There may be at least two scenarios for the EU and the world. First, if the rise of income inequalities would continue, social tensions in some countries will become unbearable and will produce a social turmoil and anti-globalisation, nationalist sentiments. And the rise of nationalism may lead to conflicts, if not wars, between countries, with the collapse of the international trade and capital flows, like in the 1930s. Then the world may once again get into the familiar 20th century historical track and there may be a pause in or even the reversal of globalization, like during the Great Depression, when the outburst of protectionism led to the decline of the international trade and capital movements. This is the worst scenario: the world degrading into social and national conflicts.
Second, countries that carry out successful policies of limiting inequalities would become more competitive, driving other countries “out of anti-globalisation business”. Even small countries, if they are successful, may create a counterbalance through the demonstration effect to the tendency of unconstrained capitalism to cut welfare programs and increase inequalities. These countries may regulate the functioning of the market mechanisms through direct interventions and high progressive taxation to reduce bubbles and windfall profits. Besides, the crucial way of lowering inequalities is public and collective property, so it could be expected that state enterprises, non-profit institutions, labour managed enterprises and coops, operating not for profits, but for public good would become more common. Such a more optimistic scenario implies that social upheavals within countries and national conflicts between countries could be largely avoided. EU in this case would have a bright future.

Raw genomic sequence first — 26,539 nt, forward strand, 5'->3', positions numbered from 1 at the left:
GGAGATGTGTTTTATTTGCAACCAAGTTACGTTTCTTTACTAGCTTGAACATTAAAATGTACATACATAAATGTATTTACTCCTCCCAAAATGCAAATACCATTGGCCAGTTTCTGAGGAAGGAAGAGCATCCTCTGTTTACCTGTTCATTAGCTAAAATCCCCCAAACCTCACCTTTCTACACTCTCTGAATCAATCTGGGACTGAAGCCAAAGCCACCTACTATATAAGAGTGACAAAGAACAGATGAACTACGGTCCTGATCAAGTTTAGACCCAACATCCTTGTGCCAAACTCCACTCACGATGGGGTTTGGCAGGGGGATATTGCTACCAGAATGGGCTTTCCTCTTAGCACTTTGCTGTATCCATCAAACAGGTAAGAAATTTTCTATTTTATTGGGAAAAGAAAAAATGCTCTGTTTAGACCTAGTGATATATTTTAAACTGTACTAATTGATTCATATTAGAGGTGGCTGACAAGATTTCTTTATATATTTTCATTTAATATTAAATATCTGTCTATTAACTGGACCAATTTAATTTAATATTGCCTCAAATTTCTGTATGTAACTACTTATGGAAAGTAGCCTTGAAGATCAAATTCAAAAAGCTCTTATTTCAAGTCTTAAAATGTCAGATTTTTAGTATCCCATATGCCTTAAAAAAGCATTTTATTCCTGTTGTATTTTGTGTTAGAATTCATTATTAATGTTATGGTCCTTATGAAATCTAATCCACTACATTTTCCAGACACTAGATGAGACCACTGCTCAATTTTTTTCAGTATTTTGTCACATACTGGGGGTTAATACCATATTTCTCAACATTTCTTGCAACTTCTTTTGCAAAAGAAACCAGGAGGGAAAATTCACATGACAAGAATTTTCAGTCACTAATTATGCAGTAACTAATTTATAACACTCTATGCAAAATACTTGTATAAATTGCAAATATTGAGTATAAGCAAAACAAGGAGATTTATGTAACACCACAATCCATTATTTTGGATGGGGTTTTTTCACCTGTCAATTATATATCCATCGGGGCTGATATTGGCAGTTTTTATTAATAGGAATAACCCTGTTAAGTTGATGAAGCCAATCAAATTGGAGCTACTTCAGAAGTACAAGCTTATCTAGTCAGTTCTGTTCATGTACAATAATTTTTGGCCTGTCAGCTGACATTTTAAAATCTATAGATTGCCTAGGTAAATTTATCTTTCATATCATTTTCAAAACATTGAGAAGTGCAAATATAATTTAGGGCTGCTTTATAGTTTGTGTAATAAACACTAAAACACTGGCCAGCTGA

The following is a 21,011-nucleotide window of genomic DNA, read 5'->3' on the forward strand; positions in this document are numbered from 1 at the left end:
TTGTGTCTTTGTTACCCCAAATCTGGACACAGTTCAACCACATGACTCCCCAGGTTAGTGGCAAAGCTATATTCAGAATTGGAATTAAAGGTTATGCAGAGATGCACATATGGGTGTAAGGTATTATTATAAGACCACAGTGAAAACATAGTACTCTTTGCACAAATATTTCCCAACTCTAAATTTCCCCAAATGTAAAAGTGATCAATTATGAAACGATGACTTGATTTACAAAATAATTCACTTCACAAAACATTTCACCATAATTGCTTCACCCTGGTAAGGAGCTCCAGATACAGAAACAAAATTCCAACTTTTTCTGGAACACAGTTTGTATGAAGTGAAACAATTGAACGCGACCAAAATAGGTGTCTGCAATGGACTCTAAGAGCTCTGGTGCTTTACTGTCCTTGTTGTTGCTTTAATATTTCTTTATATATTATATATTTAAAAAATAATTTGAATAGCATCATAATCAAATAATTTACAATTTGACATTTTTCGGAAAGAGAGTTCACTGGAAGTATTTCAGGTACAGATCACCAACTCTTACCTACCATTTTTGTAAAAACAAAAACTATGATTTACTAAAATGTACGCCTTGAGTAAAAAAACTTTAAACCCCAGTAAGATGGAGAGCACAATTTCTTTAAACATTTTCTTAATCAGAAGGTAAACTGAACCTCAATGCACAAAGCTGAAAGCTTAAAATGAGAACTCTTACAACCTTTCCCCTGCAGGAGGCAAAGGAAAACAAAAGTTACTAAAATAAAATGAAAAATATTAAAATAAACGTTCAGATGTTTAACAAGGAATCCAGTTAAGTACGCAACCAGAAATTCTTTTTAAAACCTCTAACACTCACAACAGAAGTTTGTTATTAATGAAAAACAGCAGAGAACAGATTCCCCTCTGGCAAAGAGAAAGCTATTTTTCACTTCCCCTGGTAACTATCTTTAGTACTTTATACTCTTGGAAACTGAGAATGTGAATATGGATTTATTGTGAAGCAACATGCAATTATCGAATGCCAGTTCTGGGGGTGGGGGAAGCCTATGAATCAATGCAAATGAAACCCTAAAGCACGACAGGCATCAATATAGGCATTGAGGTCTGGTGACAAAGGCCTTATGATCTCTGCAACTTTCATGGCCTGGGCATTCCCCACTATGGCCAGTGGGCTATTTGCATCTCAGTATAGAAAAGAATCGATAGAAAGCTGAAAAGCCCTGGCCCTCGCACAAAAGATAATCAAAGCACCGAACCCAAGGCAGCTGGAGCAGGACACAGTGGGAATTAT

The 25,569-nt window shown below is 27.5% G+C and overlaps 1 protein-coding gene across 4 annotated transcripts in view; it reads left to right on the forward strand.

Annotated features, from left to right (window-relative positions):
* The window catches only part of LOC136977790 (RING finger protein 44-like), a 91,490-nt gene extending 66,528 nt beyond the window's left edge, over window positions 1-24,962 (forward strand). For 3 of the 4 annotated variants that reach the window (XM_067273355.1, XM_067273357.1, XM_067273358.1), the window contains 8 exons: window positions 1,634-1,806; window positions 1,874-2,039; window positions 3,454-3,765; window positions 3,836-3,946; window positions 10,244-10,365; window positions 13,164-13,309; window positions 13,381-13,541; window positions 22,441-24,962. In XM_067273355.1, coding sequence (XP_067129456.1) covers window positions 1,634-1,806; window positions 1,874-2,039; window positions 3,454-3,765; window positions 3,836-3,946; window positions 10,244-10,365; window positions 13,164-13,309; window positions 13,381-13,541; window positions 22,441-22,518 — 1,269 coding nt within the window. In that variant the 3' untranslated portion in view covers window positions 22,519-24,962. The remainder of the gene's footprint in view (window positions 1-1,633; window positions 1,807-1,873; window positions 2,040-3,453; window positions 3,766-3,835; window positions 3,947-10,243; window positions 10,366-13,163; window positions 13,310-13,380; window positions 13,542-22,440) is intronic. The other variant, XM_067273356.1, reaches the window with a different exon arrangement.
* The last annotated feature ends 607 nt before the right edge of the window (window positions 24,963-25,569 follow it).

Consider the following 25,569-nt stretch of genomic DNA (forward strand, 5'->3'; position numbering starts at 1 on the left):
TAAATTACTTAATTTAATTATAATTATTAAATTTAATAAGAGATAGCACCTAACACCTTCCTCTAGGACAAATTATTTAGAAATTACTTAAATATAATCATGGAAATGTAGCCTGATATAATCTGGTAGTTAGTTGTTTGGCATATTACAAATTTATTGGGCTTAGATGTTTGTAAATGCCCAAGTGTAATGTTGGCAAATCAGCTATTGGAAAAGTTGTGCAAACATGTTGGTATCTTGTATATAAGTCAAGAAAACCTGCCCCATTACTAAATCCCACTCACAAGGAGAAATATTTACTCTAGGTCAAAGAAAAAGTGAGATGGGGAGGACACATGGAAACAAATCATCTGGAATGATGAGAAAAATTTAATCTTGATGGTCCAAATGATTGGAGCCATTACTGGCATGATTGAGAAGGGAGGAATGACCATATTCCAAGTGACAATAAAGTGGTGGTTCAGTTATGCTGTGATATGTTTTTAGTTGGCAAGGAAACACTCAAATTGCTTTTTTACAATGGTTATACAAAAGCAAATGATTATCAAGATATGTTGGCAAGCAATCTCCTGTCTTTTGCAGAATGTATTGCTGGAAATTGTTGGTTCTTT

Facundo Alvaredo, Anthony B Atkinson, and Salvatore Morelli (2016). Top wealth shares in the UK over more than a century, Working Papers Department of Economics Ca’ Foscari University of Venice No. 01 /WP/20.
Alvaredo, Facundo, Anthony B. Atkinson, Thomas Piketty and Emmanuel Saez (2012). ‘The World Top Incomes Database’,